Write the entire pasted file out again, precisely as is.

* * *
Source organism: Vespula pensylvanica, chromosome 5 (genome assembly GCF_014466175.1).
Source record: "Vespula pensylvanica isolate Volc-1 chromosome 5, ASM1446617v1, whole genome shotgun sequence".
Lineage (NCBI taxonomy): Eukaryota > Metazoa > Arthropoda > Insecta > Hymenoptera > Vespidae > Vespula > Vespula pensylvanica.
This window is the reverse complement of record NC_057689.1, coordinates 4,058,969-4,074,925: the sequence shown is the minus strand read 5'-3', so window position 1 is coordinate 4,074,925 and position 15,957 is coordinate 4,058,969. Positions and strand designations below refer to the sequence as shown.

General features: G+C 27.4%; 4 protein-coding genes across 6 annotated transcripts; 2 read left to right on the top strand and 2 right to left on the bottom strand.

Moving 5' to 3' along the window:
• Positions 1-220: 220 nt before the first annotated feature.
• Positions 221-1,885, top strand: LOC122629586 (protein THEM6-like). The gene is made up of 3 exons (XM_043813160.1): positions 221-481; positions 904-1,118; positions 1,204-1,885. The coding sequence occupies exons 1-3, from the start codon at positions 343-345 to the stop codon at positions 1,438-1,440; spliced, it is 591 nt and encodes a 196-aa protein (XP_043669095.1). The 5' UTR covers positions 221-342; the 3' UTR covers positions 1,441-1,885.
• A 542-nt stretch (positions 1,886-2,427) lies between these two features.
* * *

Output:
Source organism: Vespula pensylvanica, chromosome 5 (genome assembly GCF_014466175.1).
Source record: "Vespula pensylvanica isolate Volc-1 chromosome 5, ASM1446617v1, whole genome shotgun sequence".
Lineage (NCBI taxonomy): Eukaryota > Metazoa > Arthropoda > Insecta > Hymenoptera > Vespidae > Vespula > Vespula pensylvanica.
This window is the reverse complement of record NC_057689.1, coordinates 4,058,969-4,074,925: the sequence shown is the minus strand read 5'-3', so window position 1 is coordinate 4,074,925 and position 15,957 is coordinate 4,058,969. Positions and strand designations below refer to the sequence as shown.

General features: G+C 27.4%; 4 protein-coding genes across 6 annotated transcripts; 2 read left to right on the top strand and 2 right to left on the bottom strand.

Moving 5' to 3' along the window:
• Positions 1-220: 220 nt before the first annotated feature.
• Positions 221-1,885, top strand: LOC122629586 (protein THEM6-like). The gene is made up of 3 exons (XM_043813160.1): positions 221-481; positions 904-1,118; positions 1,204-1,885. The coding sequence occupies exons 1-3, from the start codon at positions 343-345 to the stop codon at positions 1,438-1,440; spliced, it is 591 nt and encodes a 196-aa protein (XP_043669095.1). The 5' UTR covers positions 221-342; the 3' UTR covers positions 1,441-1,885.
• A 542-nt stretch (positions 1,886-2,427) lies between these two features.